question happens to be too poor to provide meaningful choice. Innovations that may result from local experimentation will likely only
be available to districts that can afford them. . . . [O]nly the wealthiest districts will be in a position to pioneer improvements in
education, and should any beneficial innovations occur that require funding, only the wealthiest districts will be able to take advantage
and implement them.”); see supra Part I and infra Part V-A (discussing how funding disparities impair the performance of poorer
schools and low-income students, and how increasing funding can help improve performance).
228 See 105 ILL. COMP. STAT. ANN. 5/1A- 8 (dictating the powers of the Illinois State Board of Education to assume control of districts
deemed to be in financial difficulties).
229 See Blanchard, supra note 33, at 279 (discussing broadly the tenets of local control); see also BURESH, supra note 2, at 79 (quoting
a delegate from the 1970 Illinois Constitutional Convention as stating that the areas most connected with local control in Illinois—
teachers, administration, curriculum, and requirements of local school districts—would be unaffected by revisions made in the new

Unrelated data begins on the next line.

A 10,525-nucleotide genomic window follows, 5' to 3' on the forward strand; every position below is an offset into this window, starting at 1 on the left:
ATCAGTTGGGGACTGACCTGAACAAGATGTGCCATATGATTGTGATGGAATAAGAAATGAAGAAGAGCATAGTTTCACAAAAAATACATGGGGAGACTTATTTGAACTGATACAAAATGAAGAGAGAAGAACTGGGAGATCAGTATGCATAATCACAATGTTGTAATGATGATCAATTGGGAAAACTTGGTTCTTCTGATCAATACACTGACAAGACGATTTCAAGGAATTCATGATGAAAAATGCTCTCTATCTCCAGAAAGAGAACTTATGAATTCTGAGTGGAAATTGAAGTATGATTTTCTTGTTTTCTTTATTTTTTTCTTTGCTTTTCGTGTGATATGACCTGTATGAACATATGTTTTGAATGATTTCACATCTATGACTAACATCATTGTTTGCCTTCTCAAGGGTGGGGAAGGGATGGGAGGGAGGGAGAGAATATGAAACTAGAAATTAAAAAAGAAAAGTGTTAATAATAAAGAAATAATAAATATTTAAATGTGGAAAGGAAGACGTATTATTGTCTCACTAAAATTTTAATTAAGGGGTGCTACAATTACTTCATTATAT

230 The plaintiffs in Carr v. Koch similarly argued that changes in education policy have effectively limited local control; however, the
Illinois Supreme Court’s dismissal of the case for lack of standing left the issue largely unaddressed. See Carr v. Koch, 981 N.E.2d
326, 331-36 (Ill. 2012).
231 Part of the 2009 American Recovery and Reinvestment Act—the “stimulus”—the Race to the Top program is a $4.35 billion
competitive grant program that awards money to states enacting various education reforms. U.S. DEP’T OF EDUC., RACE TO THE TOP
PROGRAM EXECUTIVE SUMMARY 2 (2009), available at http://www2.ed.gov/programs/racetothetop/executive-summary.pdf. See
generally Race to the Top Fund, U.S. DEP’T OF EDUC., http://www2.ed.gov/programs/racetothetop/index.html (last updated Jun. 7,
2013) (providing background information on the Race to the Top program). According to the Department of Education, the program
“encourage[s] and reward[s] States that are creating the conditions for education innovation and reform; achieving significant
improvement in student outcomes . . . closing achievement gaps, improving high school graduation rates, and ensuring student
preparation for success in college and careers.” Id.
232 2009 Ill. Legis. Serv. P.A. 96-861 (S.B. 315) (West) (codified at 105 ILL. COMP. STAT. ANN. 5/24A- 1 to 24A- 20).
233 105 ILL. COMP. STAT. ANN. 5/24A- 4(b). Although school districts will technically be able to formulate their own evaluation
criteria, the districts must meet certain minimum standards set by the state Performance Evaluation Advisory Council. Id.
Furthermore, if a district’s evaluation reform committee fails to develop adequate evaluation criteria after 180 days, the district must
implement the state’s model evaluation criteria. Id.; see Performance Evaluation Advisory Council (PEAC), ILLINOIS STATE BOARD
OF EDUC., http://www.isbe.net/peac/html/overview.htm (last updated Sept. 30, 2011).